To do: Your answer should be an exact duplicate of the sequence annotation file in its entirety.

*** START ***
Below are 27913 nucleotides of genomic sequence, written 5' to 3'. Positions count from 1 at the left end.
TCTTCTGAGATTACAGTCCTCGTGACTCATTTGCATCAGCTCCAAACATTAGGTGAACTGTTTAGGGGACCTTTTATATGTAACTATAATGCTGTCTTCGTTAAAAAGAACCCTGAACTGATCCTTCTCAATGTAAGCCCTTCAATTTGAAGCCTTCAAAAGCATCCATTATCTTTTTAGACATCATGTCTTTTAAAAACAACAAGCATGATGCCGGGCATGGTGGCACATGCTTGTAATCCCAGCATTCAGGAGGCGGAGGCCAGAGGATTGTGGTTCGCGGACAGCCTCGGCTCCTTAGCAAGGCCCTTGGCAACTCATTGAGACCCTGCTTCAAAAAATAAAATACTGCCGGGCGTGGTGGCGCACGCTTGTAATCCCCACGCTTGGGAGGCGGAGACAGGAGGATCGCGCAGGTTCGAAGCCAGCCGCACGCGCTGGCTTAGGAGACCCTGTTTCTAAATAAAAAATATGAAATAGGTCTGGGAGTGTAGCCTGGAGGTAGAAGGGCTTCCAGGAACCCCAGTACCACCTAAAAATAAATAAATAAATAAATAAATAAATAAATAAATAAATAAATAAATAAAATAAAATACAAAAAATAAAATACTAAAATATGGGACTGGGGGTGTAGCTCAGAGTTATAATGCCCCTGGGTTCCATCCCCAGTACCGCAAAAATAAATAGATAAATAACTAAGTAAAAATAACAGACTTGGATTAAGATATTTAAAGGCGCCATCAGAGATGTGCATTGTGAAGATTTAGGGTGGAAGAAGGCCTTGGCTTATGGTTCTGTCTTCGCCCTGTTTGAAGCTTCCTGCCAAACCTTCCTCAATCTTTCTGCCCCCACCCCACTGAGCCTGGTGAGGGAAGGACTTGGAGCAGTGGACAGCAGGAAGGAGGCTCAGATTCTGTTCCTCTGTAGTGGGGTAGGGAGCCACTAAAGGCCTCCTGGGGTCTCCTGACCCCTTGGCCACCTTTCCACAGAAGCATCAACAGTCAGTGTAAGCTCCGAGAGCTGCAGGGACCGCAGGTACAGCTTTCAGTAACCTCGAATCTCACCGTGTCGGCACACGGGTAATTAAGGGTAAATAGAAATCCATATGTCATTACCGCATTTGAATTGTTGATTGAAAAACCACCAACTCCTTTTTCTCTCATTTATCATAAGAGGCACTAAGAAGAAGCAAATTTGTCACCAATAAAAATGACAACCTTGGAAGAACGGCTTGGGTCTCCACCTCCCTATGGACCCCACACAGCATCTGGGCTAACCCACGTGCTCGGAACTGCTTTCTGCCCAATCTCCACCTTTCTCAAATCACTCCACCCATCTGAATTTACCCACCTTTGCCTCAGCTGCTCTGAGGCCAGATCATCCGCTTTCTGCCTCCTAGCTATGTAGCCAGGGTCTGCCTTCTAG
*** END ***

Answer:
Below are 27913 nucleotides of genomic sequence, written 5' to 3'. Positions count from 1 at the left end.
TCTTCTGAGATTACAGTCCTCGTGACTCATTTGCATCAGCTCCAAACATTAGGTGAACTGTTTAGGGGACCTTTTATATGTAACTATAATGCTGTCTTCGTTAAAAAGAACCCTGAACTGATCCTTCTCAATGTAAGCCCTTCAATTTGAAGCCTTCAAAAGCATCCATTATCTTTTTAGACATCATGTCTTTTAAAAACAACAAGCATGATGCCGGGCATGGTGGCACATGCTTGTAATCCCAGCATTCAGGAGGCGGAGGCCAGAGGATTGTGGTTCGCGGACAGCCTCGGCTCCTTAGCAAGGCCCTTGGCAACTCATTGAGACCCTGCTTCAAAAAATAAAATACTGCCGGGCGTGGTGGCGCACGCTTGTAATCCCCACGCTTGGGAGGCGGAGACAGGAGGATCGCGCAGGTTCGAAGCCAGCCGCACGCGCTGGCTTAGGAGACCCTGTTTCTAAATAAAAAATATGAAATAGGTCTGGGAGTGTAGCCTGGAGGTAGAAGGGCTTCCAGGAACCCCAGTACCACCTAAAAATAAATAAATAAATAAATAAATAAATAAATAAATAAATAAATAAATAAAATAAAATACAAAAAATAAAATACTAAAATATGGGACTGGGGGTGTAGCTCAGAGTTATAATGCCCCTGGGTTCCATCCCCAGTACCGCAAAAATAAATAGATAAATAACTAAGTAAAAATAACAGACTTGGATTAAGATATTTAAAGGCGCCATCAGAGATGTGCATTGTGAAGATTTAGGGTGGAAGAAGGCCTTGGCTTATGGTTCTGTCTTCGCCCTGTTTGAAGCTTCCTGCCAAACCTTCCTCAATCTTTCTGCCCCCACCCCACTGAGCCTGGTGAGGGAAGGACTTGGAGCAGTGGACAGCAGGAAGGAGGCTCAGATTCTGTTCCTCTGTAGTGGGGTAGGGAGCCACTAAAGGCCTCCTGGGGTCTCCTGACCCCTTGGCCACCTTTCCACAGAAGCATCAACAGTCAGTGTAAGCTCCGAGAGCTGCAGGGACCGCAGGTACAGCTTTCAGTAACCTCGAATCTCACCGTGTCGGCACACGGGTAATTAAGGGTAAATAGAAATCCATATGTCATTACCGCATTTGAATTGTTGATTGAAAAACCACCAACTCCTTTTTCTCTCATTTATCATAAGAGGCACTAAGAAGAAGCAAATTTGTCACCAATAAAAATGACAACCTTGGAAGAACGGCTTGGGTCTCCACCTCCCTATGGACCCCACACAGCATCTGGGCTAACCCACGTGCTCGGAACTGCTTTCTGCCCAATCTCCACCTTTCTCAAATCACTCCACCCATCTGAATTTACCCACCTTTGCCTCAGCTGCTCTGAGGCCAGATCATCCGCTTTCTGCCTCCTAGCTATGTAGCCAGGGTCTGCCTTCTAG